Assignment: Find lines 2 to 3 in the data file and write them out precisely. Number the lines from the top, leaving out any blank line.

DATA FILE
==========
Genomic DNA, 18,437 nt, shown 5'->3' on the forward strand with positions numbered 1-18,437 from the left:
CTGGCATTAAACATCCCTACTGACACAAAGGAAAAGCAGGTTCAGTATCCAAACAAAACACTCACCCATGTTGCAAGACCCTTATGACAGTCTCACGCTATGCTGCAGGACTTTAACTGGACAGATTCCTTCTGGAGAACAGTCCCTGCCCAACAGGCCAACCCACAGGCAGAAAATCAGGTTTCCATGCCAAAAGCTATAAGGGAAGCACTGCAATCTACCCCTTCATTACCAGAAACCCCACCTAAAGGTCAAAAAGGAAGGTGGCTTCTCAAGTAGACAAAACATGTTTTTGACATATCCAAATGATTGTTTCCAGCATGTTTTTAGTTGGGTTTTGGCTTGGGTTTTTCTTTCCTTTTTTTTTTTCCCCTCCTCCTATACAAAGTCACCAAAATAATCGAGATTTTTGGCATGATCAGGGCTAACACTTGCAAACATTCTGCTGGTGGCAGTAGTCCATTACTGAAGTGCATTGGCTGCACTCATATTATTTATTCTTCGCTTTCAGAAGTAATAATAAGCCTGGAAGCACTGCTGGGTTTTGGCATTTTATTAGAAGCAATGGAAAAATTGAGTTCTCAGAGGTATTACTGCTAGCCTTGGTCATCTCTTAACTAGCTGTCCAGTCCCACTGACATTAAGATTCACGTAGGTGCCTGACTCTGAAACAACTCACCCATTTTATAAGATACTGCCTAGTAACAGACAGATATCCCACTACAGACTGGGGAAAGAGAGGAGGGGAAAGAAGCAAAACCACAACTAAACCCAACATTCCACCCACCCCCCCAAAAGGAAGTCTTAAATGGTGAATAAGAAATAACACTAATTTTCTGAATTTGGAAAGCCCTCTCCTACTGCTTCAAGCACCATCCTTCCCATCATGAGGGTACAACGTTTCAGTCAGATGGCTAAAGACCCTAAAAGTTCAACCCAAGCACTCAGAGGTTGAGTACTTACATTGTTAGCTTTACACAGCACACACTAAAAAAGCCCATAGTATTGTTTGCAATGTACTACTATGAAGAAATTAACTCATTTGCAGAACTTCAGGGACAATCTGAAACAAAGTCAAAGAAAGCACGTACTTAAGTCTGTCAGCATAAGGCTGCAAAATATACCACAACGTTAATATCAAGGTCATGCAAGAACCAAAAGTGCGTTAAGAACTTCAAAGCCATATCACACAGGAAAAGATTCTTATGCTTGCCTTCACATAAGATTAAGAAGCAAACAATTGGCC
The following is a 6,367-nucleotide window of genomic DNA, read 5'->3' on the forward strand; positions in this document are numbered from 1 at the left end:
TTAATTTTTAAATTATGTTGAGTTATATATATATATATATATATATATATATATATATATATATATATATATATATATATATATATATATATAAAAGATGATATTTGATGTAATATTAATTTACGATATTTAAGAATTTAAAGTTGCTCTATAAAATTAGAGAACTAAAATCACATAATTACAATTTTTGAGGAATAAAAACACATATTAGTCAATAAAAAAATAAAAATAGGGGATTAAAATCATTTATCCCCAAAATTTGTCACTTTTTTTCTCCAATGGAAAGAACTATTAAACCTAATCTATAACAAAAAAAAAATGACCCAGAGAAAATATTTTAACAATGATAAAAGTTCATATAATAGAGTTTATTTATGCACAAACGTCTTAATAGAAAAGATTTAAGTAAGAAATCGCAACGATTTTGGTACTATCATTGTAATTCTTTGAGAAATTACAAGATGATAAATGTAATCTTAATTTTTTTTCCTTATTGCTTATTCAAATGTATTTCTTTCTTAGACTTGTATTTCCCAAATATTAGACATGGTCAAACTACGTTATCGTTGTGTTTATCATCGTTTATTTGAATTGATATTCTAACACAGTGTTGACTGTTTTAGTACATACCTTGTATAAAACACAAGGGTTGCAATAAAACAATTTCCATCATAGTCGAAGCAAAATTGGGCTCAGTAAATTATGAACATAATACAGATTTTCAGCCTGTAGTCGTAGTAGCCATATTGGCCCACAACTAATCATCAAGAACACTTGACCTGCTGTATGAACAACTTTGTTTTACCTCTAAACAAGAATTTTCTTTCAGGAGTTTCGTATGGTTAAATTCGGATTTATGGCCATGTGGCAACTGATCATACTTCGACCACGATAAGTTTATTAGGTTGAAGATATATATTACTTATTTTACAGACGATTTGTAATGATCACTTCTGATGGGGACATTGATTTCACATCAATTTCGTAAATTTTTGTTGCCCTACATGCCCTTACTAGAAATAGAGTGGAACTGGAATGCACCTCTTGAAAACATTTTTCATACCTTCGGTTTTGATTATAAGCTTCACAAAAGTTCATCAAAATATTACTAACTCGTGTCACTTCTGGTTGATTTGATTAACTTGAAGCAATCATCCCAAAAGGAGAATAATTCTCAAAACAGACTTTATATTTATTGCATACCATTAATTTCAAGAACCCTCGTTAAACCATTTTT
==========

CTGGCATTAAACATCCCTACTGACACAAAGGAAAAGCAGGTTCAGTATCCAAACAAAACACTCACCCATGTTGCAAGACCCTTATGACAGTCTCACGCTATGCTGCAGGACTTTAACTGGACAGATTCCTTCTGGAGAACAGTCCCTGCCCAACAGGCCAACCCACAGGCAGAAAATCAGGTTTCCATGCCAAAAGCTATAAGGGAAGCACTGCAATCTACCCCTTCATTACCAGAAACCCCACCTAAAGGTCAAAAAGGAAGGTGGCTTCTCAAGTAGACAAAACATGTTTTTGACATATCCAAATGATTGTTTCCAGCATGTTTTTAGTTGGGTTTTGGCTTGGGTTTTTCTTTCCTTTTTTTTTTTCCCCTCCTCCTATACAAAGTCACCAAAATAATCGAGATTTTTGGCATGATCAGGGCTAACACTTGCAAACATTCTGCTGGTGGCAGTAGTCCATTACTGAAGTGCATTGGCTGCACTCATATTATTTATTCTTCGCTTTCAGAAGTAATAATAAGCCTGGAAGCACTGCTGGGTTTTGGCATTTTATTAGAAGCAATGGAAAAATTGAGTTCTCAGAGGTATTACTGCTAGCCTTGGTCATCTCTTAACTAGCTGTCCAGTCCCACTGACATTAAGATTCACGTAGGTGCCTGACTCTGAAACAACTCACCCATTTTATAAGATACTGCCTAGTAACAGACAGATATCCCACTACAGACTGGGGAAAGAGAGGAGGGGAAAGAAGCAAAACCACAACTAAACCCAACATTCCACCCACCCCCCCAAAAGGAAGTCTTAAATGGTGAATAAGAAATAACACTAATTTTCTGAATTTGGAAAGCCCTCTCCTACTGCTTCAAGCACCATCCTTCCCATCATGAGGGTACAACGTTTCAGTCAGATGGCTAAAGACCCTAAAAGTTCAACCCAAGCACTCAGAGGTTGAGTACTTACATTGTTAGCTTTACACAGCACACACTAAAAAAGCCCATAGTATTGTTTGCAATGTACTACTATGAAGAAATTAACTCATTTGCAGAACTTCAGGGACAATCTGAAACAAAGTCAAAGAAAGCACGTACTTAAGTCTGTCAGCATAAGGCTGCAAAATATACCACAACGTTAATATCAAGGTCATGCAAGAACCAAAAGTGCGTTAAGAACTTCAAAGCCATATCACACAGGAAAAGATTCTTATGCTTGCCTTCACATAAGATTAAGAAGCAAACAATTGGCC
The following is a 6,367-nucleotide window of genomic DNA, read 5'->3' on the forward strand; positions in this document are numbered from 1 at the left end: